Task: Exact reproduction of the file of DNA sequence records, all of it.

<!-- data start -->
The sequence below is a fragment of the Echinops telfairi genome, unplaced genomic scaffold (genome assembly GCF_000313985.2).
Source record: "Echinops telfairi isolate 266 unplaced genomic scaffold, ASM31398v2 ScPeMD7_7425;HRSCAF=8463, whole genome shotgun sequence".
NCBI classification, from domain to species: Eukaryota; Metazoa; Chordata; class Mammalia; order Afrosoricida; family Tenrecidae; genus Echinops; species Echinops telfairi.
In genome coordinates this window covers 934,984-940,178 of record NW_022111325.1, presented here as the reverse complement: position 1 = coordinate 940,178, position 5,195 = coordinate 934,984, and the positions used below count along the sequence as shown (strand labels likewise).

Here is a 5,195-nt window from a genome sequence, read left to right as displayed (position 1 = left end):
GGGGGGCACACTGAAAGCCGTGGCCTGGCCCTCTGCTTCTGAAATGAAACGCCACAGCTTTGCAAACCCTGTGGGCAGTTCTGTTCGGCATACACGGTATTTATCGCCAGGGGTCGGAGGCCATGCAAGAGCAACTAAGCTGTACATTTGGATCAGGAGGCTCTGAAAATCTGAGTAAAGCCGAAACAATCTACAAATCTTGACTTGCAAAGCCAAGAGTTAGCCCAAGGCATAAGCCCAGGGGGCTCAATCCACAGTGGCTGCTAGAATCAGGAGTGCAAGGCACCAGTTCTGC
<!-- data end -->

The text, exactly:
The sequence below is a fragment of the Echinops telfairi genome, unplaced genomic scaffold (genome assembly GCF_000313985.2).
Source record: "Echinops telfairi isolate 266 unplaced genomic scaffold, ASM31398v2 ScPeMD7_7425;HRSCAF=8463, whole genome shotgun sequence".
NCBI classification, from domain to species: Eukaryota; Metazoa; Chordata; class Mammalia; order Afrosoricida; family Tenrecidae; genus Echinops; species Echinops telfairi.
In genome coordinates this window covers 934,984-940,178 of record NW_022111325.1, presented here as the reverse complement: position 1 = coordinate 940,178, position 5,195 = coordinate 934,984, and the positions used below count along the sequence as shown (strand labels likewise).

Here is a 5,195-nt window from a genome sequence, read left to right as displayed (position 1 = left end):
GGGGGGCACACTGAAAGCCGTGGCCTGGCCCTCTGCTTCTGAAATGAAACGCCACAGCTTTGCAAACCCTGTGGGCAGTTCTGTTCGGCATACACGGTATTTATCGCCAGGGGTCGGAGGCCATGCAAGAGCAACTAAGCTGTACATTTGGATCAGGAGGCTCTGAAAATCTGAGTAAAGCCGAAACAATCTACAAATCTTGACTTGCAAAGCCAAGAGTTAGCCCAAGGCATAAGCCCAGGGGGCTCAATCCACAGTGGCTGCTAGAATCAGGAGTGCAAGGCACCAGTTCTGC